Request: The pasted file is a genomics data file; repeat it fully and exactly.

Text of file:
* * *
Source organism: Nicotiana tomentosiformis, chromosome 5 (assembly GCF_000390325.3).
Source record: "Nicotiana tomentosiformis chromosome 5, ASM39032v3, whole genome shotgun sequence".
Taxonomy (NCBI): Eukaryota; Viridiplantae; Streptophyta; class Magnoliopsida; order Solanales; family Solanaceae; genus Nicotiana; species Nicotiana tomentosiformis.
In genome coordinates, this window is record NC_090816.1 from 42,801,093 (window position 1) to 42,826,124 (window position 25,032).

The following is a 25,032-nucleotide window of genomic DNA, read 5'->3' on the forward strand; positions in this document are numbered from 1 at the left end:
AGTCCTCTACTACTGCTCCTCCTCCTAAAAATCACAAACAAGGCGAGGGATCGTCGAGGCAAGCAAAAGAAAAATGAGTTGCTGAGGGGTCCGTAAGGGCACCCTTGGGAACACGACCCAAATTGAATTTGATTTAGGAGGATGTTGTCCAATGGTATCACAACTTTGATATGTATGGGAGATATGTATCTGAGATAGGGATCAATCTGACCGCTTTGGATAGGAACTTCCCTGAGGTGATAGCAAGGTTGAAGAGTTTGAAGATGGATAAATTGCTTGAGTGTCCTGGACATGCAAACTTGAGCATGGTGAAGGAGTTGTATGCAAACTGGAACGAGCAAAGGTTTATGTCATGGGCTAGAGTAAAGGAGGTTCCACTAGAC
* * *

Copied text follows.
Source organism: Nicotiana tomentosiformis, chromosome 5 (assembly GCF_000390325.3).
Source record: "Nicotiana tomentosiformis chromosome 5, ASM39032v3, whole genome shotgun sequence".
Taxonomy (NCBI): Eukaryota; Viridiplantae; Streptophyta; class Magnoliopsida; order Solanales; family Solanaceae; genus Nicotiana; species Nicotiana tomentosiformis.
In genome coordinates, this window is record NC_090816.1 from 42,801,093 (window position 1) to 42,826,124 (window position 25,032).

The following is a 25,032-nucleotide window of genomic DNA, read 5'->3' on the forward strand; positions in this document are numbered from 1 at the left end:
AGTCCTCTACTACTGCTCCTCCTCCTAAAAATCACAAACAAGGCGAGGGATCGTCGAGGCAAGCAAAAGAAAAATGAGTTGCTGAGGGGTCCGTAAGGGCACCCTTGGGAACACGACCCAAATTGAATTTGATTTAGGAGGATGTTGTCCAATGGTATCACAACTTTGATATGTATGGGAGATATGTATCTGAGATAGGGATCAATCTGACCGCTTTGGATAGGAACTTCCCTGAGGTGATAGCAAGGTTGAAGAGTTTGAAGATGGATAAATTGCTTGAGTGTCCTGGACATGCAAACTTGAGCATGGTGAAGGAGTTGTATGCAAACTGGAACGAGCAAAGGTTTATGTCATGGGCTAGAGTAAAGGAGGTTCCACTAGAC